Who is this player? Gary Lavelle, closer, San Fransisco Giants While this era of Giants baseball was marked by disappointment and turmoil, Gary Lavelle was very quitely in the midst of a career as a solid relief pitcher. In 1979, the left-hander saved or won 27 of the Giants 71 wins. He entered the 1980 season as their closer, but he had a rough April and lost the closer's job to Greg Minton. By the end of the season, even though he pitched well in the second half, the top lefty out of the bullpen would be Al Holland.
Drafted as an 18-year old by the San Francisco Giants in 1967, Lavelle paid his dues by serving eight season in the minor leagues before getting a late-season callup in 1974. Almost immediately, Lavelle became an integral part of the Giants bullpen alternating between setup and closer for the next ten seasons. He was durable as well, appearing in 65 games in each of his first two seasons.
In 1977, he was selected to his first All Star Game and set team records for appearances and saves. Reds manager Sparky Anderson called Lavelle the best lefthander reliever that he had seen "in the last 10 years." The following year, the Giants surprised the baseball world by contending late into the season and Lavelle led his league in relief wins with 13. During that period Giants players also made headlines for being one of the first professional clubs to speak openly about religion. Led by Lavelle, the "God Squad" was a born-again group that was the first of its kind in Major League Baseball.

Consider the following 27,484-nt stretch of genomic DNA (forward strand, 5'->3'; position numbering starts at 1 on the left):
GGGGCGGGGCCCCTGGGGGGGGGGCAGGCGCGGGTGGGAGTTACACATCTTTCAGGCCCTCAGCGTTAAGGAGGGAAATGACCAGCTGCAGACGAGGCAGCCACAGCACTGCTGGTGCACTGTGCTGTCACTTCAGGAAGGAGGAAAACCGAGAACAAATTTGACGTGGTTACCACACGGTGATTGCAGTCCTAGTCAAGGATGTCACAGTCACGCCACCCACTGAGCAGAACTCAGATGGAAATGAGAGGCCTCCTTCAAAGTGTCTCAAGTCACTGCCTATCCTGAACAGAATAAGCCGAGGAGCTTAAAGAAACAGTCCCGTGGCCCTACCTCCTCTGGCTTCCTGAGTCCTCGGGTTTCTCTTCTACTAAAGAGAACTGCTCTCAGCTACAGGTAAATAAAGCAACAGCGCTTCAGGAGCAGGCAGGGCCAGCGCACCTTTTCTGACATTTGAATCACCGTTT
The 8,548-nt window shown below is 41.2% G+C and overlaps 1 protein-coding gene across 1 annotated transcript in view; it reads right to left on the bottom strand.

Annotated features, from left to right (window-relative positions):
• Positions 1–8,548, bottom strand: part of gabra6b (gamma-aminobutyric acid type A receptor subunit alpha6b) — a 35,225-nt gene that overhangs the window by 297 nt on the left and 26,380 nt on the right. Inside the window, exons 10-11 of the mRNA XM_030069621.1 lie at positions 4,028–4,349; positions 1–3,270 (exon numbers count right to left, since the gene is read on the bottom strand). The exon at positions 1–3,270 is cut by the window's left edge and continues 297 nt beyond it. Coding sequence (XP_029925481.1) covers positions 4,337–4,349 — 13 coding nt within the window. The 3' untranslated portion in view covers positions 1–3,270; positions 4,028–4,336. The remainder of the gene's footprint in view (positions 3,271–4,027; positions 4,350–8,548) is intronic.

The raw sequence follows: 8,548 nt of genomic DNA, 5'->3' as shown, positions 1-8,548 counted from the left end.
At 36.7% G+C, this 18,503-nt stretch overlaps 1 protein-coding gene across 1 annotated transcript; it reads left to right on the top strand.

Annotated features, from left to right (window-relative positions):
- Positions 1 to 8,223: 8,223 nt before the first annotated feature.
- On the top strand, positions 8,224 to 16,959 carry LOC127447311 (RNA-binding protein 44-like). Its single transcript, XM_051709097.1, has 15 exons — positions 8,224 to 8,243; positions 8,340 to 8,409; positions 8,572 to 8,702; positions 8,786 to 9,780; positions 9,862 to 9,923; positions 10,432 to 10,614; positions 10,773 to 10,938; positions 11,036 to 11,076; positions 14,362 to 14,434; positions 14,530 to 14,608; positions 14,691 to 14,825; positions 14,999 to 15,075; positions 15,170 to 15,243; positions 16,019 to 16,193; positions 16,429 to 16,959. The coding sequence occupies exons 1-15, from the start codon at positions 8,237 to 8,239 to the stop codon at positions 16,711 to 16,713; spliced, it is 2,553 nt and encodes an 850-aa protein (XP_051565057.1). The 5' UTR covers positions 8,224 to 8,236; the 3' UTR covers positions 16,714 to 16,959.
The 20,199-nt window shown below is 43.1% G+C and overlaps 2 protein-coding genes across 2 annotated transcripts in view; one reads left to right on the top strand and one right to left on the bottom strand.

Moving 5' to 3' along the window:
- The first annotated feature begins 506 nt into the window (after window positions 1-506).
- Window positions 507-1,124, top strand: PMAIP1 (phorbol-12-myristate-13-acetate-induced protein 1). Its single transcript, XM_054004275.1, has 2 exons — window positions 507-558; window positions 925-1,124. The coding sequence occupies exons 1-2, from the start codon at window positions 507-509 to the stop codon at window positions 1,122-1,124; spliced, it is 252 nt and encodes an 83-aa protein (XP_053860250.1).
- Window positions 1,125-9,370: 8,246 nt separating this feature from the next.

Lavelle's durability and versatility would lead to a setup role and the Giants would challenge for NL West in 1982. The following season, he was named again to the National League All Star team as he and Minton would both earn 20+ saves for the Giants. By 1984, he pitched in at least 60 games every season for the Giants with the exception of the 1981 strike season and still holds the franchise record for pitching apperances. In 1985, the Giants traded him to the Toronto Blue Jays, who were in need of a left-handed setup man. He helped lead the Blue Jays to their first ever playoff appearance.
The following season, he suffered an elbow injury and missed the entire season. He was only the third pitcher ever to undergo Tommy John surgery. However, he did not pitch effectively with the Jays in 1987 and was released near the end of August. He was quickly signed by the Oakland A's where he finished out his 13-year career. After pitching, he was the pitching coach for the New York Yankees, but lately has been involved at the high school level, winning multiple state championships at Greenbrier Christian Academy. He is also instrumental in coaching young players and running his own baseball academy.
Why I love this card For the look at Candlestick Park in the background. In this card Lavelle is surrounded by the orange seats along the third base side. As a kid, I never got a chance to see some of the west coast stadiums in color. The Giants, Padres, Mariners and A's games were rarely on TV and occassionally you would see a shot (albeit briefly) on This Week In Baseball. These cards were literally the only chances you had to see some of these stadiums if you didn't live there.
Something else.... Born in Scranton, Pa., Lavelle is from the same region that produced the greatest Giants pitcher of all, Christy Mathewson.
This blog is inspired by several influences; first, the other blogs dedicated to a single season of Topps sets and the folks at http://www.deanscards.com/, who provide a great resource of all years of cards (and from whom I stole the awesome header).
Mainly though, this blog is inspired by my Dad who during the summer of 1980, fully introduced me to the great game of baseball through these cards. Every one of these cards is somehow connected to a memory of that time.